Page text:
By 11 Staff Reporter
' Catholic charities are barely keeping pace with inflation, which is estimated to be running at an annual rate of 15 per cent. Even in eases where donations have risen to cover additional costs the charities are being forced to curtail their development plans. Mr Peter Taylor, honorary secretary of the Saint Vincent de Paul Society, said that the inflationary spiral had affected income from special collections.
"There's certainly been nc crease and probably a dropping ofr' he said.
"Whereas people would have slung in five hob they'll only put in two bob. Income is not going up to match the needs." Commenting on a call for state funding of charities at a one-day conference organised in London by the National Council of Social Service, Mr Taylor explained that most of the SVP expenditure was in members' time rather than money. "People are still very generous but we're sort of watching things," he added.
At the headquarters of the Catholic Fund for Overseas Development Mr Noel Charles, the administrator, complimented Catholics for increasing their donations, "In nine months of our work last year we received £320,000 as against £250,000 in the year before" he-said.
"We are certainly hit by inflation. On the other hand it would he wrong to plead poverty. There has been a surprising increase of response from the Catholic population." It was much the same story at the Catholic Housing Aid Society, where Mr Bob Kahn explained that most income — totalling £28,500 in 1973 — came from regular appeals. "It's too early to say how badly hit we are by inflation" he said.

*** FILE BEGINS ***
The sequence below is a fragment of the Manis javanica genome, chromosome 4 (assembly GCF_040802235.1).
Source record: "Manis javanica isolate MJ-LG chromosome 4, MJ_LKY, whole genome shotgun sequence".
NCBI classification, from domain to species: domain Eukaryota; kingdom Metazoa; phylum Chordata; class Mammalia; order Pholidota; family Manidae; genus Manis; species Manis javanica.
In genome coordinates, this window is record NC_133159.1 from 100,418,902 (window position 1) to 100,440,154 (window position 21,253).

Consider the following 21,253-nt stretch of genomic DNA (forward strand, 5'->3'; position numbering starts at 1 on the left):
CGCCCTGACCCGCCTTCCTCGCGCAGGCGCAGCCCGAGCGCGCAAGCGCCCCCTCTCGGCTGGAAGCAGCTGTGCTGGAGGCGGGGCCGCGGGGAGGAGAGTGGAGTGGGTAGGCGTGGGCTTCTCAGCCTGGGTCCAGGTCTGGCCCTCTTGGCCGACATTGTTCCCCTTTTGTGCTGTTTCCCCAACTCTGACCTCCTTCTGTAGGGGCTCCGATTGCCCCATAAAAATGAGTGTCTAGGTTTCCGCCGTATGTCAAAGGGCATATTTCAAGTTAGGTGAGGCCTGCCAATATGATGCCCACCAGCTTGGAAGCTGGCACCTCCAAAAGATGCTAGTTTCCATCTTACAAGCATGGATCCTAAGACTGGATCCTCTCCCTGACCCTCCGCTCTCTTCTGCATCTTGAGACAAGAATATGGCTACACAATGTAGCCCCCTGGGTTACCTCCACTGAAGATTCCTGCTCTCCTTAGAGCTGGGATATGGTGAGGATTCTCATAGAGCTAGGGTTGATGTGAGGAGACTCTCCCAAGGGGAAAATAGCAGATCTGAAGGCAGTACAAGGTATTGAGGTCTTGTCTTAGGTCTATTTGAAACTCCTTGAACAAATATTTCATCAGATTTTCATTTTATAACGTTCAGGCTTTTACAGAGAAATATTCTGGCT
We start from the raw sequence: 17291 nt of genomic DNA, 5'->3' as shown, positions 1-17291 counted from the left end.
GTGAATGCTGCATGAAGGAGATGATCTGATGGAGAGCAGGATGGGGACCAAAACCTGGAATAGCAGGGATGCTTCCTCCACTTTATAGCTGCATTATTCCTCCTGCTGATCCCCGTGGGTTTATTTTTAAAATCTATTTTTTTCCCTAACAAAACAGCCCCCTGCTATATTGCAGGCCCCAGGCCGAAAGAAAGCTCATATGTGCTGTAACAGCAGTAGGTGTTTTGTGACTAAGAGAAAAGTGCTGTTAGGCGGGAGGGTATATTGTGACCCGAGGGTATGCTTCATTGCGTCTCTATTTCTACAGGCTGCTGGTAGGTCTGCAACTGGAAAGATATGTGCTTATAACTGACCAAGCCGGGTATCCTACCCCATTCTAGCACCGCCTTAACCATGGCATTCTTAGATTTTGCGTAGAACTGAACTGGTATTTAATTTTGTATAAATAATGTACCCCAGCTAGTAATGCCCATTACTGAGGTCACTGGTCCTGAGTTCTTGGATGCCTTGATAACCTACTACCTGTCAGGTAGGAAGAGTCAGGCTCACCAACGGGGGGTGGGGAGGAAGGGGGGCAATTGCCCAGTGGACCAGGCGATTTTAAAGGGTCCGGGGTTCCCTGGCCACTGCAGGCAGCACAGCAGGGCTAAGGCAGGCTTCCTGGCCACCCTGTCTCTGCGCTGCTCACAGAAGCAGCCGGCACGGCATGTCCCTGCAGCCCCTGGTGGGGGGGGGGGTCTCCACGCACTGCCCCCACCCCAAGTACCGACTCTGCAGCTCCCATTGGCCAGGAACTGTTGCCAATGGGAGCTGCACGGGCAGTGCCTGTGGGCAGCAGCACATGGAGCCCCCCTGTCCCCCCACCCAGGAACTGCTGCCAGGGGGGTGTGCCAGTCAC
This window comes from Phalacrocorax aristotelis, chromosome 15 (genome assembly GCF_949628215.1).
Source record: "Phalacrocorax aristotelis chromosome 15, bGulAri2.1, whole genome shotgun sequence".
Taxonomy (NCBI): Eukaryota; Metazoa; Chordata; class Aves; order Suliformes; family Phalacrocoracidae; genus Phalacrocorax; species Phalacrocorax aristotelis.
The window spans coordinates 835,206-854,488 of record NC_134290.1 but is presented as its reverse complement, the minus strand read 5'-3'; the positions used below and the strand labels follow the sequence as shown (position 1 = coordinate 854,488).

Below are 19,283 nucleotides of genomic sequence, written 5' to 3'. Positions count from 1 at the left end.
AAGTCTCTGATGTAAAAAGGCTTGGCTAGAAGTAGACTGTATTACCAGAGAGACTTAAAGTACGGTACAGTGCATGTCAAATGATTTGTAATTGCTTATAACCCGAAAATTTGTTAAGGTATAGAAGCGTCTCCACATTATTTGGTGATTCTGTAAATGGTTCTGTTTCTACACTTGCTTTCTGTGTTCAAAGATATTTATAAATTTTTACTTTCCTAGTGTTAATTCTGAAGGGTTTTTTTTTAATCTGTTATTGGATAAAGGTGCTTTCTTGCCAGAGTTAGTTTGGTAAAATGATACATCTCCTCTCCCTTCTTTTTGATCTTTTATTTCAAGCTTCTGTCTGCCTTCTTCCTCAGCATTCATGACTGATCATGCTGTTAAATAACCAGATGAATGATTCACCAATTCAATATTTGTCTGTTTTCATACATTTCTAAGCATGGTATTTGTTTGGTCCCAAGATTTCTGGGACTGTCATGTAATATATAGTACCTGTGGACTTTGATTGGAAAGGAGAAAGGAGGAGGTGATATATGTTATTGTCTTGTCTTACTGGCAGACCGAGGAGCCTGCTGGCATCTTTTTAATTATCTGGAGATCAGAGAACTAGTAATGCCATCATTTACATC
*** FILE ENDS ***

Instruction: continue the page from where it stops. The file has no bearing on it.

"I don't think it's a crucial problem for us at the moment. I would say that individual donations arc fairly closely keeping pace with inflation,"
But Mr Kahn added that it was difficult to expand without . donations made by deed of covenant, on which tax relief is given. And in a period of high inflation people were less willing to comma themselves to a seven-year covenant.
The outlook for destitute Catholic children is less cheerful, to judge from the comments of Canon Philip Harvey, administrator' for the Crusade of Rescue. He said that the Crusade, which looks after more than 500 children was being forced to put hack its plans to employ more social workers and extend buildings. "You can't make fund-raising activities keep pace with inflation" be said. "My problem is that I shall get behind in the race."
Between 1972 and 1973 expenditure by the Crusade of Rescue rose by £57,000 to a total £277,000, all." igh income increased by only £30,000 to £157,000. Explaining that it cost £50 a week to keep a baby in a nursery Canon Harvey added: "There will come a time when we may have to talk about shutting nurseries.